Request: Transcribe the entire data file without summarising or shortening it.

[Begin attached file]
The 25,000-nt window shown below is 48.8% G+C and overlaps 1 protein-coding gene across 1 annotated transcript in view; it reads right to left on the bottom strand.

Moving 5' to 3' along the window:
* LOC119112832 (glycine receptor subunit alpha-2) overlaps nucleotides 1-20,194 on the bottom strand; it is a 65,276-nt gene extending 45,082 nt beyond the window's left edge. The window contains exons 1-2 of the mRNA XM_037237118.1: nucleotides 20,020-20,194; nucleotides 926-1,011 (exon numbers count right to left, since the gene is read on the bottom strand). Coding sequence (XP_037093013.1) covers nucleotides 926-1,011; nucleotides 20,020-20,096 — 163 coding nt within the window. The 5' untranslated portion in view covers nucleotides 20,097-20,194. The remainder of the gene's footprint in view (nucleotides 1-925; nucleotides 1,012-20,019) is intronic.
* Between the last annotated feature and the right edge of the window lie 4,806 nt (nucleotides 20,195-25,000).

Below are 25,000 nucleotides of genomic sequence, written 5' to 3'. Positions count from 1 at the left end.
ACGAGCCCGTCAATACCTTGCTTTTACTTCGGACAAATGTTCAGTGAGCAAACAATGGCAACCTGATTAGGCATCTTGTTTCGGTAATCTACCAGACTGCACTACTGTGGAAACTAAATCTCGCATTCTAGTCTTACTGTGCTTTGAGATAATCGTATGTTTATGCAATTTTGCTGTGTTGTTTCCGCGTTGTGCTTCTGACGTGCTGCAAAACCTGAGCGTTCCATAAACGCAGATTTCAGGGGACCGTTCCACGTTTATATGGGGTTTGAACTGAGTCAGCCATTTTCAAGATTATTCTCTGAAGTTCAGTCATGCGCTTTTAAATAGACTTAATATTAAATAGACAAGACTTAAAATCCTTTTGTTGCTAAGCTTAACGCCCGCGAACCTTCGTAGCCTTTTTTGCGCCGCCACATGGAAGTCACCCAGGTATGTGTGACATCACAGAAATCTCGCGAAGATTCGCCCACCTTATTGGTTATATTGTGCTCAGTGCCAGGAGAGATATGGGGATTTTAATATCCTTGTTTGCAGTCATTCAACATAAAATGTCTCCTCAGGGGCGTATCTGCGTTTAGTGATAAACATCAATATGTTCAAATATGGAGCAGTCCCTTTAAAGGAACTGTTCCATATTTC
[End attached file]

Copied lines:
The 25,000-nt window shown below is 48.8% G+C and overlaps 1 protein-coding gene across 1 annotated transcript in view; it reads right to left on the bottom strand.

Moving 5' to 3' along the window:
* LOC119112832 (glycine receptor subunit alpha-2) overlaps nucleotides 1-20,194 on the bottom strand; it is a 65,276-nt gene extending 45,082 nt beyond the window's left edge. The window contains exons 1-2 of the mRNA XM_037237118.1: nucleotides 20,020-20,194; nucleotides 926-1,011 (exon numbers count right to left, since the gene is read on the bottom strand). Coding sequence (XP_037093013.1) covers nucleotides 926-1,011; nucleotides 20,020-20,096 — 163 coding nt within the window. The 5' untranslated portion in view covers nucleotides 20,097-20,194. The remainder of the gene's footprint in view (nucleotides 1-925; nucleotides 1,012-20,019) is intronic.
* Between the last annotated feature and the right edge of the window lie 4,806 nt (nucleotides 20,195-25,000).

Below are 25,000 nucleotides of genomic sequence, written 5' to 3'. Positions count from 1 at the left end.
ACGAGCCCGTCAATACCTTGCTTTTACTTCGGACAAATGTTCAGTGAGCAAACAATGGCAACCTGATTAGGCATCTTGTTTCGGTAATCTACCAGACTGCACTACTGTGGAAACTAAATCTCGCATTCTAGTCTTACTGTGCTTTGAGATAATCGTATGTTTATGCAATTTTGCTGTGTTGTTTCCGCGTTGTGCTTCTGACGTGCTGCAAAACCTGAGCGTTCCATAAACGCAGATTTCAGGGGACCGTTCCACGTTTATATGGGGTTTGAACTGAGTCAGCCATTTTCAAGATTATTCTCTGAAGTTCAGTCATGCGCTTTTAAATAGACTTAATATTAAATAGACAAGACTTAAAATCCTTTTGTTGCTAAGCTTAACGCCCGCGAACCTTCGTAGCCTTTTTTGCGCCGCCACATGGAAGTCACCCAGGTATGTGTGACATCACAGAAATCTCGCGAAGATTCGCCCACCTTATTGGTTATATTGTGCTCAGTGCCAGGAGAGATATGGGGATTTTAATATCCTTGTTTGCAGTCATTCAACATAAAATGTCTCCTCAGGGGCGTATCTGCGTTTAGTGATAAACATCAATATGTTCAAATATGGAGCAGTCCCTTTAAAGGAACTGTTCCATATTTC